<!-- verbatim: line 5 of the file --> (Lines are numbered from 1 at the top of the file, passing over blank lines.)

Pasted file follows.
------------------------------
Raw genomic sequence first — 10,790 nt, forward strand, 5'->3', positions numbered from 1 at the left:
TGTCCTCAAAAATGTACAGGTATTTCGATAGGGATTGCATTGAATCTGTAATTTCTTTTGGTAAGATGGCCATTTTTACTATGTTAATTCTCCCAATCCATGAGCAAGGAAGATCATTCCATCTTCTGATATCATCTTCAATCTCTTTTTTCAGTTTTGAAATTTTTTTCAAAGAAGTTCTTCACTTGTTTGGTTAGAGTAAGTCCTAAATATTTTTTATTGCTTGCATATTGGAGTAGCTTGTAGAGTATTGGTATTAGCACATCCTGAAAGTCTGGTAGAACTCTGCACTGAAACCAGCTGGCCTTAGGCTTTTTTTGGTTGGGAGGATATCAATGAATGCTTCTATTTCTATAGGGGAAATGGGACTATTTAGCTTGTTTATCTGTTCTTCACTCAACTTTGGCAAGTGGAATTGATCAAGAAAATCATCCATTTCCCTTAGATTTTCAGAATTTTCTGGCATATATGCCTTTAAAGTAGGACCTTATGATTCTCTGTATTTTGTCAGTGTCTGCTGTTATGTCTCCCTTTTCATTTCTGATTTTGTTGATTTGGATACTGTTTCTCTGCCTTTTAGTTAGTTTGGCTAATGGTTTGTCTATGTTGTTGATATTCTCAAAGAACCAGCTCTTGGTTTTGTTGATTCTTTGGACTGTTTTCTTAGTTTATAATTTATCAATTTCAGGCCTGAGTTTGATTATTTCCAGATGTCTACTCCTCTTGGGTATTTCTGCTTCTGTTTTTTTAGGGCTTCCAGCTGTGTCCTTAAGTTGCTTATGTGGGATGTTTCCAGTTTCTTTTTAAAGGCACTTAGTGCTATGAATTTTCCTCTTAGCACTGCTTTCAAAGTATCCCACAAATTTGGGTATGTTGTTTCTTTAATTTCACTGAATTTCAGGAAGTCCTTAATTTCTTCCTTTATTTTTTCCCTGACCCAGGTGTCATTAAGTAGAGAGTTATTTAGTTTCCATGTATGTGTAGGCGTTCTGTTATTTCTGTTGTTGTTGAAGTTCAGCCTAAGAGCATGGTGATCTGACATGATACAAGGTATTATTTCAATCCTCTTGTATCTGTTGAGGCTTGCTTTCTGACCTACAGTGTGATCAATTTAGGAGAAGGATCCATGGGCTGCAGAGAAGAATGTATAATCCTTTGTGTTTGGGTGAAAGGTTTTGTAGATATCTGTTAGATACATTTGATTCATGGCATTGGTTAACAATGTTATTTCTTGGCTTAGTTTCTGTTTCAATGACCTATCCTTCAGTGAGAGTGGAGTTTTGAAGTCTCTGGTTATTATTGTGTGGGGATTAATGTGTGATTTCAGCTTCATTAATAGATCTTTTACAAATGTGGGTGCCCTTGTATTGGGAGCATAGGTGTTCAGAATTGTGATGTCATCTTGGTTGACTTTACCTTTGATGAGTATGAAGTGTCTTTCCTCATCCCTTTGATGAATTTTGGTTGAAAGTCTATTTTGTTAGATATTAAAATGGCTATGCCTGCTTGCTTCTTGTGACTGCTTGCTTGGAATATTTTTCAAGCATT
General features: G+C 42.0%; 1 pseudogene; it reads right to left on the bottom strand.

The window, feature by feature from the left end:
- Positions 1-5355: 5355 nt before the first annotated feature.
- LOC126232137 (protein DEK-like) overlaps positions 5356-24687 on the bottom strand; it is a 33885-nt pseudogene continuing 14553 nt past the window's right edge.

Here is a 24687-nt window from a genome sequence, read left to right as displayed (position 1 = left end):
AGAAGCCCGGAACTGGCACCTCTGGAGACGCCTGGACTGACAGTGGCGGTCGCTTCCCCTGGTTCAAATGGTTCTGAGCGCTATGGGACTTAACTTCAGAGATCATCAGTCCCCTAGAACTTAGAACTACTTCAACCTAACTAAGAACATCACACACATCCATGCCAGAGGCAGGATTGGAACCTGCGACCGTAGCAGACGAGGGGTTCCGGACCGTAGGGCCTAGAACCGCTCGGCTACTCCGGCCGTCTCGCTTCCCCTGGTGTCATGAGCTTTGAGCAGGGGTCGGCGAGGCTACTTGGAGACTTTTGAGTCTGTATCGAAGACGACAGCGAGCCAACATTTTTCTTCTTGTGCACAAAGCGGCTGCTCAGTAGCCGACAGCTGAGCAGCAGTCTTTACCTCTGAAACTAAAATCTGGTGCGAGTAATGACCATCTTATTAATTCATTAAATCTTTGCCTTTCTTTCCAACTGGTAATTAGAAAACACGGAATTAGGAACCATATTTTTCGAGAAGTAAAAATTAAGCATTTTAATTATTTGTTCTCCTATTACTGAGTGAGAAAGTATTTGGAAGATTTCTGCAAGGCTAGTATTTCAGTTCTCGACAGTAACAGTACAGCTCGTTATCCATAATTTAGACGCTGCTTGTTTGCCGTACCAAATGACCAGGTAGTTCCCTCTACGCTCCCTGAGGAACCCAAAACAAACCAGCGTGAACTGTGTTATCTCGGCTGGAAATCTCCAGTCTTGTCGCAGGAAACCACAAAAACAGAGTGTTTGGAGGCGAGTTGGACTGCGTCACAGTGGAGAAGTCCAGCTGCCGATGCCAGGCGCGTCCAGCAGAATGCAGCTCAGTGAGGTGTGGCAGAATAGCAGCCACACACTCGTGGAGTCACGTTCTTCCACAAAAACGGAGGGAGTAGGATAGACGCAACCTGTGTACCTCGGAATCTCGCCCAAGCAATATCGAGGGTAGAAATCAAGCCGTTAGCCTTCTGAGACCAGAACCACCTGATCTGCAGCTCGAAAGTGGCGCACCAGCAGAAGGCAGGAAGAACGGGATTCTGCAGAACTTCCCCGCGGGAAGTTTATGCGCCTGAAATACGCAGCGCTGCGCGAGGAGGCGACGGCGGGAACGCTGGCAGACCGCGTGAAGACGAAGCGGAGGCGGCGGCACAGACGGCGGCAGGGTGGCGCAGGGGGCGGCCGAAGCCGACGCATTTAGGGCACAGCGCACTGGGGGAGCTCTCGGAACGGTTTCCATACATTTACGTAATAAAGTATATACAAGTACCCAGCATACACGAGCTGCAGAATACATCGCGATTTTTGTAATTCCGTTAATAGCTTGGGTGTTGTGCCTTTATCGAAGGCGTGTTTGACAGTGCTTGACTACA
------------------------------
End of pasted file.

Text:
- Positions 1-5355: 5355 nt before the first annotated feature.